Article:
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Kitchen Knifes ?


Meat Mopper
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Joined Jul 16, 2007
After viewing Steves posting of the "tendon"ing possible filleting of the toe in "Kitchen knife etiquette", I have a real question that to me is of debate.

When using a steel, do you pull the knife into the steel or strike away from it?

Before you answer,, Does the answer matter by what stock the blade of the knife is made of??


Smoking Fanatic
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Joined Aug 11, 2015
Depends on how you use the steel. Steels have a bluntly pointed end, to be placed on the table or cutting block and tilted to one side. The knife is then stroked downward toward the block like you are trying to slice off a peice of the steel. Tho you almost never see anyone use it this way, it is the intended use.
Now the way most people I see use them (grocery meatcutters) is to stroke the knife edge first down the shaft toward the handle. This is the reason steels have a decent sized guard. Now if the blade has developed a burr, I tend to stroke it edge trailing from the handle toward the end for a few strokes per side, then stroke it normally a few strokes.
The idea is to maintain control of the knife. Slicing motions from the handle toward the tip, while initially more comfortable for the untrained, is just begging to slash a bystander.
Not sure what you mean by "what stock the knife is made of". The rules are the same whether the knife is Carbon steel or stainless steel. Beyond that, it is either made of knife steel or it is just a knife shaped object.
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Smoking Fanatic
Joined Mar 5, 2019
Back steeling removes a folded edge. I always back steel first a couple of strokes then normal.

chef jimmyj

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When young, my kids called my Honing motion Windshield Wipers. Steel in left hand knife in right. Starting with the Steel Tip to the right, I place the base of the knife edge against it. As I arch the knife downward, I arch the steel to the left. By the time the knife tip clears the steel, my left hand is out of the way. The technique was taught by Dad, who learned it from Grandpa in the family Butcher Shop...JJ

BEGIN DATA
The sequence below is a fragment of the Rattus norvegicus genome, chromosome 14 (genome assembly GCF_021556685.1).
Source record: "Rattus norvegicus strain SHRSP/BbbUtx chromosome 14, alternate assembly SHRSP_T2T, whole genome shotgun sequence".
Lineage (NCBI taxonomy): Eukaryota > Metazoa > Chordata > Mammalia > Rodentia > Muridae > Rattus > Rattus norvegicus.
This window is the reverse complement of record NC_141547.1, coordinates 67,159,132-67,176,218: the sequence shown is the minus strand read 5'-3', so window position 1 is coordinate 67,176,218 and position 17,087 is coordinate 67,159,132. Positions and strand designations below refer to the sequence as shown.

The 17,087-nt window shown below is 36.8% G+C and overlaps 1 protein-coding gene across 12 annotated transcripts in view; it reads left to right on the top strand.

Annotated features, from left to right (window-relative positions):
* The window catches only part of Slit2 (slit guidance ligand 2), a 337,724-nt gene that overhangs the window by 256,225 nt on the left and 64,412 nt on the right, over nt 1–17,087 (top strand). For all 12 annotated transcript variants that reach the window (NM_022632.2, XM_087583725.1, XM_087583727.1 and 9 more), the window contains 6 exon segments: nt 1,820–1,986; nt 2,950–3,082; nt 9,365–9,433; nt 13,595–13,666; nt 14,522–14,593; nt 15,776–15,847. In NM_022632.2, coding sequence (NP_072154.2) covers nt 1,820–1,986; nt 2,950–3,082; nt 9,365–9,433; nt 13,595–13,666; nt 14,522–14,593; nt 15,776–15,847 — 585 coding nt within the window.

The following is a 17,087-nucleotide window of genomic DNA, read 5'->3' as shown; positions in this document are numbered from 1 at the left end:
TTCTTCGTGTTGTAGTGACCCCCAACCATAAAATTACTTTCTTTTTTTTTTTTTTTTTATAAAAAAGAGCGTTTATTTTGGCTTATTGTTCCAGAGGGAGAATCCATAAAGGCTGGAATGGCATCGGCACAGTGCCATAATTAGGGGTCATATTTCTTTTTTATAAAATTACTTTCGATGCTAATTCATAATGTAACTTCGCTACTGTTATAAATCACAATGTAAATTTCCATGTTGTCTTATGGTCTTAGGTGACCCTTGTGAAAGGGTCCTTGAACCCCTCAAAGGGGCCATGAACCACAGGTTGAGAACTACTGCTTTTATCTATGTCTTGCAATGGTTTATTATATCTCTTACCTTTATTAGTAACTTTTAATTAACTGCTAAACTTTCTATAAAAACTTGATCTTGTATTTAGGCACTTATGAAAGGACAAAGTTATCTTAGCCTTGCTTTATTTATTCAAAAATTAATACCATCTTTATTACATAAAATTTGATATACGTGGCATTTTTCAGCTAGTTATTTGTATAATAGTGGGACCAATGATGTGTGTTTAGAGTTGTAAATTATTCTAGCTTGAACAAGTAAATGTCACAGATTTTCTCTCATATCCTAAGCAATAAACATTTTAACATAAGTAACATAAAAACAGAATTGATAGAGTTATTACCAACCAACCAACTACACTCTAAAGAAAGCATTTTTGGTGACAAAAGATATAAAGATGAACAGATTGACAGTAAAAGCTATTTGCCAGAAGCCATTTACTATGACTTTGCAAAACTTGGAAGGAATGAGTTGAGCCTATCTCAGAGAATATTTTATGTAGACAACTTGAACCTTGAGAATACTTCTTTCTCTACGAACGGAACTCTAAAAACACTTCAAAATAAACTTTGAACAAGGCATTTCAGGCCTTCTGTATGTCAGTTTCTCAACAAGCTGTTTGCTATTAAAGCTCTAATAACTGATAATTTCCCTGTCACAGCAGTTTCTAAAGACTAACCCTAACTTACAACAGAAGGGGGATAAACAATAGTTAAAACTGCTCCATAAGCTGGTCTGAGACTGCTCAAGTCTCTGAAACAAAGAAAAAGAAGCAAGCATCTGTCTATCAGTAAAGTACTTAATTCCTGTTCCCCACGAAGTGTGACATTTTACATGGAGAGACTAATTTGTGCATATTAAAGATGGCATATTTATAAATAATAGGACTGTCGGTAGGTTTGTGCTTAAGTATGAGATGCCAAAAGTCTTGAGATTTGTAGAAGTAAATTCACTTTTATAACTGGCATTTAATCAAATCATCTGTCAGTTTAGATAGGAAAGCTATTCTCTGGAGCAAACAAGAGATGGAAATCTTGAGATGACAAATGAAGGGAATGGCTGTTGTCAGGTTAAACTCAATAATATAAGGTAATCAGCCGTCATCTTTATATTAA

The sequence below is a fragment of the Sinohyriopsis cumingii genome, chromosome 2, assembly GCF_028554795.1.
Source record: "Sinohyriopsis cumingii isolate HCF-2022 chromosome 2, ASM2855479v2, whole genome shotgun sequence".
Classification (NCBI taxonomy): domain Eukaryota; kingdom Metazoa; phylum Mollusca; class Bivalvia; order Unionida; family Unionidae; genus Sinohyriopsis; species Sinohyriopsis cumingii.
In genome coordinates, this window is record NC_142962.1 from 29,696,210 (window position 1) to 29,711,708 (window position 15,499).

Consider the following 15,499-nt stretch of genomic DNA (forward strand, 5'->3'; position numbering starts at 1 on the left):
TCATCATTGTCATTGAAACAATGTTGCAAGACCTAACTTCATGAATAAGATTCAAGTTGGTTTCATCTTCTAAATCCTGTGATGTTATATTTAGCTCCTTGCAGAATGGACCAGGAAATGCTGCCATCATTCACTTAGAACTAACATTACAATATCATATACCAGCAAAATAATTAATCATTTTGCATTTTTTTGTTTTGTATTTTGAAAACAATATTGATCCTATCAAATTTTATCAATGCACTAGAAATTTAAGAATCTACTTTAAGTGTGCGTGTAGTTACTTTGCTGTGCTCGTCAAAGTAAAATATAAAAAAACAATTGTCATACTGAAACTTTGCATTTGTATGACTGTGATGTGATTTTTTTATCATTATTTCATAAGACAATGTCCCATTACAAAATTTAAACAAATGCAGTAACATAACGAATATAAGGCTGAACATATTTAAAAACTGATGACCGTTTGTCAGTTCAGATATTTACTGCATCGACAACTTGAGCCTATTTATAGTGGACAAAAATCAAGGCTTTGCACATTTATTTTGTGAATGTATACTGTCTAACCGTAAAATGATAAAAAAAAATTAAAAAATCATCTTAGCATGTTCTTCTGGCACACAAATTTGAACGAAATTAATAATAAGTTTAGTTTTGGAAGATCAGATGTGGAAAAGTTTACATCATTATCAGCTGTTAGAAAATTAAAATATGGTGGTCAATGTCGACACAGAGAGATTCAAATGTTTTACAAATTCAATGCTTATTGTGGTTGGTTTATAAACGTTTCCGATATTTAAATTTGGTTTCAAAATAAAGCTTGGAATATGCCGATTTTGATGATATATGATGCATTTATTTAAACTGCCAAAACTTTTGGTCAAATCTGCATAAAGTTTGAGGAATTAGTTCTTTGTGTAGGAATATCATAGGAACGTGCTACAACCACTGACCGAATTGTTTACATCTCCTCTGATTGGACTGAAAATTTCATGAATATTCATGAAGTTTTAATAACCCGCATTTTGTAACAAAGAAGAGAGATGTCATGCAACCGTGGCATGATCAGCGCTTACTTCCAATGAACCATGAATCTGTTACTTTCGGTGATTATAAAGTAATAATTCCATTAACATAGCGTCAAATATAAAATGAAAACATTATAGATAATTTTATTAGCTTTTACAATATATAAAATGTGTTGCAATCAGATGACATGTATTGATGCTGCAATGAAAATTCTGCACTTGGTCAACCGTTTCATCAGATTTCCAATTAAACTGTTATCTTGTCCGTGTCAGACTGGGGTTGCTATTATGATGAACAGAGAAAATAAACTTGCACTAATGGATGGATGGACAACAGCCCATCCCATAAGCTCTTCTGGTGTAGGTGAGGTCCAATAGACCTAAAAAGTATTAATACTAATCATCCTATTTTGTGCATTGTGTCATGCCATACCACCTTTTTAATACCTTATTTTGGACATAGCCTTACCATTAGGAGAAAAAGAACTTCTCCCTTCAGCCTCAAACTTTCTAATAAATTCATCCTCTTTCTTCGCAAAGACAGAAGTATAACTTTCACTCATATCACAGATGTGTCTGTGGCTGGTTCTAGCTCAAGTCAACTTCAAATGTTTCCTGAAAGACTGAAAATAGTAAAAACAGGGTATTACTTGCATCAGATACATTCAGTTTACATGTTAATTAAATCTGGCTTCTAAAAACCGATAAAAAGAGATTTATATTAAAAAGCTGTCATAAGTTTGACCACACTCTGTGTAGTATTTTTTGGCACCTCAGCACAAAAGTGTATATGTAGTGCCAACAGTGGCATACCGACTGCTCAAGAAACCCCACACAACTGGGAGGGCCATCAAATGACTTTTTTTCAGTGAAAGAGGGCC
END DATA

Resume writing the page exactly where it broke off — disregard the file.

Master of the Pit
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Joined Oct 17, 2014
I believe I do it like Chef Jimmy, never stopped to think about it, it's a pretty fast action. RAY


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The purpose of "steeling" the knife is to "set up" the burr created during sharpening, either on a whetstone or a mechanical sharpener. No burr, equals a dull knife. A diamond steel actually removes metal, creating a burred edge and will set up that edge. That is why you need to stroke the knife equally on both sides of the steel, setting up the edge. Once that burr is diminished, you lose the sharpness and are cutting with a dull knife. Then off to the sharpener again! I used a Norton tri-stone sharpener when learning how to sharpen a knife correctly:
norton tri-stone.jpg

Then went on to chain stores and learned how to sharpen a knife on a belt grinder:

Made by HookEye, then after leaving the meat cutting business, bought a meat cutting sharpener like this:
diamond hone sharpener.jpg

then bought a Work Sharp system like this (a miniature Hook Eye belt grinder);


then, I got a diamond steel:

sani-safe diamond steel.jpg

and am happy in it's performance!
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SMF Hall of Fame Pitmaster
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I use my Chef's Choice electric sharpener on my knives.
Does a fine & quick job.

However in Cabinetmaking Tech School, I learned to sharpen Wood Chisels, starting with various Whetstones, then onto a piece of Granite, and finish with Leather.



Smoking Guru
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Joined Jun 11, 2015
Thanks for the like Will squared


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